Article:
When it comes to infections like Covid, my practice is dedicated to teaching patients how to go from a fearful victim to a hardened target. In the ‘Library’ section of my website, you can learn about the simple, but important lifestyle changes that can reduce your chances of contracting Covid. These are the choices that you can make right now to best resist and recover from a Covid illness.
Having successfully navigated my patients through the first wave of the Covid Pandemic, I know these techniques work because they have just been successfully battle-tested. My office door was not locked during the epidemic, but was opened to all Covid victims who needed our care. Everyone of our Covid patients made a successful recovery. No ventilators. No advanced medical care. And not one of my staff contracted Covid from working in my office.
I do not share this to impress you, but to impress upon you that prevention works.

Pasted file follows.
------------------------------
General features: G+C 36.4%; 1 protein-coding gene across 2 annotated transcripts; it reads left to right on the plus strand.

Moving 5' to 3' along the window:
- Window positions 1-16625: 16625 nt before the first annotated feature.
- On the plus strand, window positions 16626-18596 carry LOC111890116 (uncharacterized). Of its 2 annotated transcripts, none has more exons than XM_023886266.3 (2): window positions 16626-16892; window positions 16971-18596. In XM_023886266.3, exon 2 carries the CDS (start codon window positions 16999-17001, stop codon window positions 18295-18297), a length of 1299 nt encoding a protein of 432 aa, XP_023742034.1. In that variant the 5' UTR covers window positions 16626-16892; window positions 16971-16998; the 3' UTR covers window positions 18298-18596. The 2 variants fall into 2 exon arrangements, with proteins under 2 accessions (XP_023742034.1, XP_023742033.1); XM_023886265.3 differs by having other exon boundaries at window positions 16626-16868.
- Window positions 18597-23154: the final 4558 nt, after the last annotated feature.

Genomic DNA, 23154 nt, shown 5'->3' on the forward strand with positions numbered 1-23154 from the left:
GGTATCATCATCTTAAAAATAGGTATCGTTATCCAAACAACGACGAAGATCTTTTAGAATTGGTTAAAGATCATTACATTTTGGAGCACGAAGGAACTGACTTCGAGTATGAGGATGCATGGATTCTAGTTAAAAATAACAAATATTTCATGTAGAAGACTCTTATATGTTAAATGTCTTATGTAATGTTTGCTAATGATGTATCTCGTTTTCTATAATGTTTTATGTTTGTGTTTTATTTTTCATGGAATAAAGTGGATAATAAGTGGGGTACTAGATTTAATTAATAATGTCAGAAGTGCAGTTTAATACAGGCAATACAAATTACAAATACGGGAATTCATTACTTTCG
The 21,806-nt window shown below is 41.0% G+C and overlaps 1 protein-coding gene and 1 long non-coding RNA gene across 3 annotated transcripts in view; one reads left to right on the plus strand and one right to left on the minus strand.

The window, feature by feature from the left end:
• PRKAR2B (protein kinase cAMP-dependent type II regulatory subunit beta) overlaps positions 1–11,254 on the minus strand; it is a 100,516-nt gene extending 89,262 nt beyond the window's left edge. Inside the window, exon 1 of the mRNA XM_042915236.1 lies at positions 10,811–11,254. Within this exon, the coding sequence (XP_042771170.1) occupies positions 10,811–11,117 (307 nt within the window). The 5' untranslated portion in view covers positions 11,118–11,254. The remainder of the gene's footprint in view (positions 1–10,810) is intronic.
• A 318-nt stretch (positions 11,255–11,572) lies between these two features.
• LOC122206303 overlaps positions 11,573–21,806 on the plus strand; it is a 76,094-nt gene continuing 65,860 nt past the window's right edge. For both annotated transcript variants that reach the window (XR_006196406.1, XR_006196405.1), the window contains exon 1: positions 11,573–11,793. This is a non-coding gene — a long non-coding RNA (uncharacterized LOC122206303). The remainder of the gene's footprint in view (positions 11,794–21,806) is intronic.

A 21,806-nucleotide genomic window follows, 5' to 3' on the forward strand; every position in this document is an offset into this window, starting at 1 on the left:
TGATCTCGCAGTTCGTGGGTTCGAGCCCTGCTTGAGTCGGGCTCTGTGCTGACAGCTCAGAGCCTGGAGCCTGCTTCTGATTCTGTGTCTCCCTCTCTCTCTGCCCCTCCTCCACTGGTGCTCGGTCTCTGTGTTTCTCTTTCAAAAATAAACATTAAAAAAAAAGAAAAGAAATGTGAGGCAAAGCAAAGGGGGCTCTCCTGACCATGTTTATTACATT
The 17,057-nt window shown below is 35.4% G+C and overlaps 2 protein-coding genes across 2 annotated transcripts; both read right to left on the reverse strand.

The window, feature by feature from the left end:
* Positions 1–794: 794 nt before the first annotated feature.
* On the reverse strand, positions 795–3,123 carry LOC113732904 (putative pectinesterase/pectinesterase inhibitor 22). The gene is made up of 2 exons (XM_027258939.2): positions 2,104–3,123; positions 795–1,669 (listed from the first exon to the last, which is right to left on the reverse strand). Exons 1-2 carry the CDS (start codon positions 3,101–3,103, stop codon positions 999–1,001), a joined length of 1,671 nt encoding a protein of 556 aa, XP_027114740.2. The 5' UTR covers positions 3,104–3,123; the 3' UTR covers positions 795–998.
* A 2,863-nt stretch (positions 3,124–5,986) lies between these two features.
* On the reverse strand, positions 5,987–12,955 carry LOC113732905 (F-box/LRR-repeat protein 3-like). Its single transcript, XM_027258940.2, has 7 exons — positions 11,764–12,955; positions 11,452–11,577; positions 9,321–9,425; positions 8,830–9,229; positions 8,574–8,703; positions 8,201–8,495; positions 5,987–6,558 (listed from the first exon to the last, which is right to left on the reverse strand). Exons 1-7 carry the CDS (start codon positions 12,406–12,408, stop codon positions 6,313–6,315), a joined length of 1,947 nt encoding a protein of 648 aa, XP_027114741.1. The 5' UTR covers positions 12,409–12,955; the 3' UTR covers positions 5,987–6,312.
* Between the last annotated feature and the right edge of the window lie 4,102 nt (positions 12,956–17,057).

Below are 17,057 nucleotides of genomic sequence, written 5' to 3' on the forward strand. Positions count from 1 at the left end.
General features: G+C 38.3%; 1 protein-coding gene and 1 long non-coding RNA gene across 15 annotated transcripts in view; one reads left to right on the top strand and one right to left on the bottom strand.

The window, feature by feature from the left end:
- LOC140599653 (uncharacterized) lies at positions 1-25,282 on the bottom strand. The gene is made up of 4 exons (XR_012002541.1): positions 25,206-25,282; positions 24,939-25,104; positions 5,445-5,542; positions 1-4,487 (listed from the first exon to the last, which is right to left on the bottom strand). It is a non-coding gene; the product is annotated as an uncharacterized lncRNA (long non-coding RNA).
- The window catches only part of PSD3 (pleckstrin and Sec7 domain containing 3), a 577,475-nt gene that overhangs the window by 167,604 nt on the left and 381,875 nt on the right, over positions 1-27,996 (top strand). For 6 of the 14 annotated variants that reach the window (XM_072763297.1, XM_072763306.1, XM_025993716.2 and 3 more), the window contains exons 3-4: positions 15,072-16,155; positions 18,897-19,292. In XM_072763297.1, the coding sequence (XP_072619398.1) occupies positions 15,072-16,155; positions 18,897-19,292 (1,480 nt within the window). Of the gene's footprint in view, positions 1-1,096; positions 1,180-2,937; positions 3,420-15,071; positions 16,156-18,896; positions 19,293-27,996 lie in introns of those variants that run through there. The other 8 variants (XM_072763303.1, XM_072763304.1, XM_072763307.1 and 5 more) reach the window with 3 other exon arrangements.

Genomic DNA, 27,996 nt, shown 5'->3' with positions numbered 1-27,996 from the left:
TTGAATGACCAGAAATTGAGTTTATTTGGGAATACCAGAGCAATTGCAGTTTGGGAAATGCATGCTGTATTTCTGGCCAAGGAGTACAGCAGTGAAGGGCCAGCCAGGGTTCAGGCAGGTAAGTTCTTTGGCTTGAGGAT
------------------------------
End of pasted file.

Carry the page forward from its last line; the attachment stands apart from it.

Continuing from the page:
Still don’t believe in ‘kitchen cures’? At the beginning of the Covid pandemic, my family and I were in Greece studying their lifestyle and herbal traditions. While the pandemic was punishing Italy to the North, the Greeks had no collective fear of Covid. There may not be a doctor in every Greek family, but there is at least one Greek Grandma who knows a thing or two about viruses and how to beat them. As of this writing, Greece has lost a total of 150 citizens to Covid since the inception of the pandemic. For comparison, New York was losing this same number of residents every 30 minutes at the peak of its pandemic.
If you say it’s a myth, I say that’s Greek to me.
So, as we start to collectively venture outside, it is time to turn your home from being a Covid Bunker into a Boot Camp for your immune system. Everything you need to know is available on my website. Or just call the office, and we will walk you through it personally. As you re-enter the world, these important lifestyle lessons will keep you from being a hapless victim and forge you into a hardened target.